4. Marian says:

    This is such a difficult question you’ve posed, Rita, and I’ve been mulling it over all morning.

    I have to preface my response with an admission: fear plays an enormous role in my life. It’s a crappy filter through which I view things, but this is unfortunately where I come from. So if I were in your shoes, and was trying to sort through all these questions — what will the ramifications be if I hit publish? Will I cause irreparable damage to those involved? Will I lose the trust of other people involved in the situation, even if I have their tacit approval? — my worst-case scenario fears would over-ride the possible benefits. Because yes, there would be benefits, I’m sure. You DO have a very supportive group of readers here, and I’m sure there would be those who would gain valuable insight from reading about your experience, but, but … because the potential exists for your words to go far-and-wide — leaving anonymity in the dust, not just for you, but for everyone involved — it just seems too big a risk. I really feel that, given the year you just had in 2015, this is one case where self-preservation should trump voice. (But just to emphasize where I’m coming from … did I mention that fear rules my life?)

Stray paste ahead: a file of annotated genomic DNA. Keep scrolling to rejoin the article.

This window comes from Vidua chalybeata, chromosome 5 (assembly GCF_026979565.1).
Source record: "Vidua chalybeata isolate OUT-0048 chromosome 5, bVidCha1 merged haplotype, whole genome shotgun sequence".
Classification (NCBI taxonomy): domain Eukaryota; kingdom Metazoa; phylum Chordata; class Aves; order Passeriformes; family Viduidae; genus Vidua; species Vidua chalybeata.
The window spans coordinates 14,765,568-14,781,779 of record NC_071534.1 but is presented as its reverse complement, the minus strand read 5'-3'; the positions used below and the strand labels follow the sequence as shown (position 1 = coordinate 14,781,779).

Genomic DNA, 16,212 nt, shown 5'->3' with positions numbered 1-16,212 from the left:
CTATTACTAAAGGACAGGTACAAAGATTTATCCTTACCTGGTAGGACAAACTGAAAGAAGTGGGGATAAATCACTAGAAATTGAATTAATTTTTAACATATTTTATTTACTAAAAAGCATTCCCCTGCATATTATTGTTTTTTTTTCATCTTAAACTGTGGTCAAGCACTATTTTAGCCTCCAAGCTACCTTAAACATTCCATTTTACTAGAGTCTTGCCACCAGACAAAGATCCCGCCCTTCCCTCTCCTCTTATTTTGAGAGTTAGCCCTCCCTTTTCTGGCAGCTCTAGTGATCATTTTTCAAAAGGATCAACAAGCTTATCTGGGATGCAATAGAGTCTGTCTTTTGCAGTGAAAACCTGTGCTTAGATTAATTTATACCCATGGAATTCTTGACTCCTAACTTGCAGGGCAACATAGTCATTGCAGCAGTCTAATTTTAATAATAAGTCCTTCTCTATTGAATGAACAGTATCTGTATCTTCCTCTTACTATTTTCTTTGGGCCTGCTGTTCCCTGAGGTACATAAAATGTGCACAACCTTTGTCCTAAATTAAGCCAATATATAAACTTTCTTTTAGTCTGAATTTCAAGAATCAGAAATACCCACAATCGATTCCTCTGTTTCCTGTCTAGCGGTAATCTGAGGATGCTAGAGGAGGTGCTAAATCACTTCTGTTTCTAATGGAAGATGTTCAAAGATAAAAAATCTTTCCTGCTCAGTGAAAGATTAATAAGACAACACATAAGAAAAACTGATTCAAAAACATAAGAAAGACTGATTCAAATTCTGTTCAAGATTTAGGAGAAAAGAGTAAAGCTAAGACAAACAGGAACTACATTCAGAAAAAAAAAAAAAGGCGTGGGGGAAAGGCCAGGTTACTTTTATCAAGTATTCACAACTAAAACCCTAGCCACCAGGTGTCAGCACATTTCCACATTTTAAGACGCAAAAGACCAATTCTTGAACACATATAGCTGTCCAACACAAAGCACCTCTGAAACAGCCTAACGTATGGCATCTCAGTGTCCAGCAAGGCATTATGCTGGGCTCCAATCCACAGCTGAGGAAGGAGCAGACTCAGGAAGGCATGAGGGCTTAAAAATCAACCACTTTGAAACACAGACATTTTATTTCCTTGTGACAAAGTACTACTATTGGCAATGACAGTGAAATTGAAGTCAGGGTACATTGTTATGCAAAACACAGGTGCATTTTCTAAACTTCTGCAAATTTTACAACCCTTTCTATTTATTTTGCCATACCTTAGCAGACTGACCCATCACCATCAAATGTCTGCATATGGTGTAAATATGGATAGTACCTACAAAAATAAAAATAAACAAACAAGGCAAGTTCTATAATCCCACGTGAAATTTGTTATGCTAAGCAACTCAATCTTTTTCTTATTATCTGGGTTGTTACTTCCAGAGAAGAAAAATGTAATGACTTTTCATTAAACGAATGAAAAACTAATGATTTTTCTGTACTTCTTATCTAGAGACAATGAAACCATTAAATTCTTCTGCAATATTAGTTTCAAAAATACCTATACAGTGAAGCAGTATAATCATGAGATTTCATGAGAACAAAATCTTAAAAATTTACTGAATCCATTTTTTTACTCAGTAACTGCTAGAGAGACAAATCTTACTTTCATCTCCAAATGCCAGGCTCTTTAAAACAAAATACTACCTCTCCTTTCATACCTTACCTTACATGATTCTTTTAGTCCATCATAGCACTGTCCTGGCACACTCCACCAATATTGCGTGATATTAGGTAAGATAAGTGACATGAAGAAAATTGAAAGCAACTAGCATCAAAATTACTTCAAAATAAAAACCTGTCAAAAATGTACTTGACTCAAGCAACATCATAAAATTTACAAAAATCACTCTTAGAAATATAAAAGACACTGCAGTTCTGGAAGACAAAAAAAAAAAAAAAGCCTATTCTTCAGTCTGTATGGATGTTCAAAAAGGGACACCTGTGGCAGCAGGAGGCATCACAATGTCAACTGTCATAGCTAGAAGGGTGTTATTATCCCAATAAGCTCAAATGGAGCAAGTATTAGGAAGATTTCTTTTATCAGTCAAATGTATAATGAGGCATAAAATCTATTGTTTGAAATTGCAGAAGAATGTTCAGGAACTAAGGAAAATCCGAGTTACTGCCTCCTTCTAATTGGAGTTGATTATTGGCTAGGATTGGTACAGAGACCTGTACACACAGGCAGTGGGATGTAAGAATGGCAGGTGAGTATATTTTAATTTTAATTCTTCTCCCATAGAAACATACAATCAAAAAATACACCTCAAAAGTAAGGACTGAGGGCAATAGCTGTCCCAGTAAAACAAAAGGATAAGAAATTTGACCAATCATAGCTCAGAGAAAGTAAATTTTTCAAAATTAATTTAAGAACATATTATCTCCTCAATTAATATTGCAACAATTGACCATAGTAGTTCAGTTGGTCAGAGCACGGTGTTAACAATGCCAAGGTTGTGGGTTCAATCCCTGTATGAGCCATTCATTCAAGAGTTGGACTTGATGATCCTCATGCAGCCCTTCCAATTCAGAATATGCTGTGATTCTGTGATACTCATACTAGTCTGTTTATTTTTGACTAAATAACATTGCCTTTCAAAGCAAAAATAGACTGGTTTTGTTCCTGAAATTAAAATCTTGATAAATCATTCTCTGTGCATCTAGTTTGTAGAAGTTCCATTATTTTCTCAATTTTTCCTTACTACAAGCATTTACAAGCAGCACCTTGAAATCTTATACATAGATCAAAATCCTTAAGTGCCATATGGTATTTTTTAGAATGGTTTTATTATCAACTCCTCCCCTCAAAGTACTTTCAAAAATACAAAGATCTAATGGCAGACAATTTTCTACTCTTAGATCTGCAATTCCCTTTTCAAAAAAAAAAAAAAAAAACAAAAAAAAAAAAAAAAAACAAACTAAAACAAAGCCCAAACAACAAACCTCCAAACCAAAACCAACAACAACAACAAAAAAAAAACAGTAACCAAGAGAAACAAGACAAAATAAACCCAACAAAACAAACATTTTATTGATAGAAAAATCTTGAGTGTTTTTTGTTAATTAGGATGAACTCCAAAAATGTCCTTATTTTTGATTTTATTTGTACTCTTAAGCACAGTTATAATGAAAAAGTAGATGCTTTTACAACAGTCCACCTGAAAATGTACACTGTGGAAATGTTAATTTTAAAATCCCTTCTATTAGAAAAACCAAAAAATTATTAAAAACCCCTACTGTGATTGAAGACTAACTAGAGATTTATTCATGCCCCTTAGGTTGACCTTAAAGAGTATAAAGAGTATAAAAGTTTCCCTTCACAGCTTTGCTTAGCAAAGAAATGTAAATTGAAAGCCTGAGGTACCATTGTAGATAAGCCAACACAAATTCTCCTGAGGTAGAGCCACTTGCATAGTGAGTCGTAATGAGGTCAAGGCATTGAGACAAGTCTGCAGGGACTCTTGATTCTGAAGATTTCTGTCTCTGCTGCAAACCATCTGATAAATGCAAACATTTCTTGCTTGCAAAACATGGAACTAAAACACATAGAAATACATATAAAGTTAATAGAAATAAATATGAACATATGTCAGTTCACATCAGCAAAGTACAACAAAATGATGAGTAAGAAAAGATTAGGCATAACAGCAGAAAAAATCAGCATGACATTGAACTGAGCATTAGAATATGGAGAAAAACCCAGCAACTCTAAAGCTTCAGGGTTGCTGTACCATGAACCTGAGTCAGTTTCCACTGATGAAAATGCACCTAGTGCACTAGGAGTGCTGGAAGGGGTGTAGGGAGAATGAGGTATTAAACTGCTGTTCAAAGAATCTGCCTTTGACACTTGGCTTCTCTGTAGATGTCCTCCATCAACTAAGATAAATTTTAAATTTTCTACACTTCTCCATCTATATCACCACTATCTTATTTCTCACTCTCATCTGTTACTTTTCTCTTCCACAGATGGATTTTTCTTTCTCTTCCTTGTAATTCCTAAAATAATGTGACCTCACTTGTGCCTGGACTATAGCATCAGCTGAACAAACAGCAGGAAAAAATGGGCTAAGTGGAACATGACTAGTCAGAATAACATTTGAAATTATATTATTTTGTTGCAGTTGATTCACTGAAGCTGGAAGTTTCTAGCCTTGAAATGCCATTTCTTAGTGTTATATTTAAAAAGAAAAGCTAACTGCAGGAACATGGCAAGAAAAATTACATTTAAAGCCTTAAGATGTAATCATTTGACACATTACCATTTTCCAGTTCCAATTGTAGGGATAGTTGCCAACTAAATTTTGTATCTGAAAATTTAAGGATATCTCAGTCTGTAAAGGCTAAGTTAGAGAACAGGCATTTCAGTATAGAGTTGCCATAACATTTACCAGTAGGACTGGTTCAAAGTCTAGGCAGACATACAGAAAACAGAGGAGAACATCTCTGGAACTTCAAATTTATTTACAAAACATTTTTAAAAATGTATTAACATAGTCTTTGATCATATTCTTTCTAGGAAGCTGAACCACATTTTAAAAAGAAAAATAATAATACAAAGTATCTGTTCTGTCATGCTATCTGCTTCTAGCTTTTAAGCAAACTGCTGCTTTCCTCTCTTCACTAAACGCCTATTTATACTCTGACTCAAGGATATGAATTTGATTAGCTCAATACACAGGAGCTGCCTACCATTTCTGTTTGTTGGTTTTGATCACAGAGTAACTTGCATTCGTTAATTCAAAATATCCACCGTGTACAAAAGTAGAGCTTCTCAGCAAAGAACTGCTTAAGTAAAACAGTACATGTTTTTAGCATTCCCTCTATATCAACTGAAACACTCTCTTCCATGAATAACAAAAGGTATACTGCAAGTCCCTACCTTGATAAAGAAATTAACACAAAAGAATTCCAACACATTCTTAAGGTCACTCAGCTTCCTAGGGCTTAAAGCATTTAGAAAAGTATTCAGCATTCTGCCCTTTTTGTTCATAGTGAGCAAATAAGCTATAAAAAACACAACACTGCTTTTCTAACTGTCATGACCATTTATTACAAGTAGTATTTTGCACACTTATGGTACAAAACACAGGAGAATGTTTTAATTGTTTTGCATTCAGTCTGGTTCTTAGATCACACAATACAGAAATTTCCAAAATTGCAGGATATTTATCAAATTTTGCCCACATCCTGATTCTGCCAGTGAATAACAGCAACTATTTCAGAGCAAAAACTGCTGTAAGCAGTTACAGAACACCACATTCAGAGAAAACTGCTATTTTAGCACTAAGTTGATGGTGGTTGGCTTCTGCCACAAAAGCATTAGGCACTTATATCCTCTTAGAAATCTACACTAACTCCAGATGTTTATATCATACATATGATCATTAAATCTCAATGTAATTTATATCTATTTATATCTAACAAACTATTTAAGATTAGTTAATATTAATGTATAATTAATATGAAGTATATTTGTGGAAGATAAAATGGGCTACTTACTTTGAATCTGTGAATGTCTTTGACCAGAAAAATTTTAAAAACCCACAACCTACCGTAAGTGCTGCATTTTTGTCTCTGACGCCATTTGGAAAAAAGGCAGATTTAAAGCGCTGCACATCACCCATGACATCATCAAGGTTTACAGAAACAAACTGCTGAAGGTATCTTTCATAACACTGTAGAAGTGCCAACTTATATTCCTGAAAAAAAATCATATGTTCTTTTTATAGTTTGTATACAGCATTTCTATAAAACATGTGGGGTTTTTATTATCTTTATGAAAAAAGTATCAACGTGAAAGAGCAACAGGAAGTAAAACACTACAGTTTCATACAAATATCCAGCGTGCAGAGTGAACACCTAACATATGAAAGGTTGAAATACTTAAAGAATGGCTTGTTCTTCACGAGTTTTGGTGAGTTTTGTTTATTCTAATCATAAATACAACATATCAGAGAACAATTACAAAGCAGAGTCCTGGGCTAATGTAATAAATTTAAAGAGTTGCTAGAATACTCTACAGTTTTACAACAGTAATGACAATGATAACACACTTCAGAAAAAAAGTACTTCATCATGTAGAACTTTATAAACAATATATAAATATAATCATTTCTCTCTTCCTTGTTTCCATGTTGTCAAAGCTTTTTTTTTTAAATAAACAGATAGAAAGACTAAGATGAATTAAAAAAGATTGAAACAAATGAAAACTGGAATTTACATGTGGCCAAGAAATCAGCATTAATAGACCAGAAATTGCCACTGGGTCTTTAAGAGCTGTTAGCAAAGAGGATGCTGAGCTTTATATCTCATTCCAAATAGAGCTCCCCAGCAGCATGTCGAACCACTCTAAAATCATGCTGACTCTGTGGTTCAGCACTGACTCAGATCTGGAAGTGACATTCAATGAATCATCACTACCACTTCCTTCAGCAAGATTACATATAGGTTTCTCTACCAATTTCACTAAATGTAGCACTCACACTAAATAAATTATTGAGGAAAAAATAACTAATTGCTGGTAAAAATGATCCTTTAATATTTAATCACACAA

I often ponder the reasons for writing/blogging. Connecting with like-minded people and building a community is a huge motivator. And value (making a difference) is equally up there in importance for me, just as it is for you. When I think of how best to make a difference, I often consider my time: how should that finite resource be spent for maximum impact? Sometimes I have chosen to not blog about a particular issue, but instead to write a letter directly to the source because I feel that would be the best way to effect change. So having said that, I wonder … if one of your motivators for telling your story is to highlight deficiencies/problems in the way the healthcare system deals with mental illness, perhaps there is a safer forum, one in which anonymity is protected. Could you write directly to those who may have the power to enact change (doctors/policy makers/hospital administration)? Is there a support group who would benefit from hearing your story? Do they have a newsletter?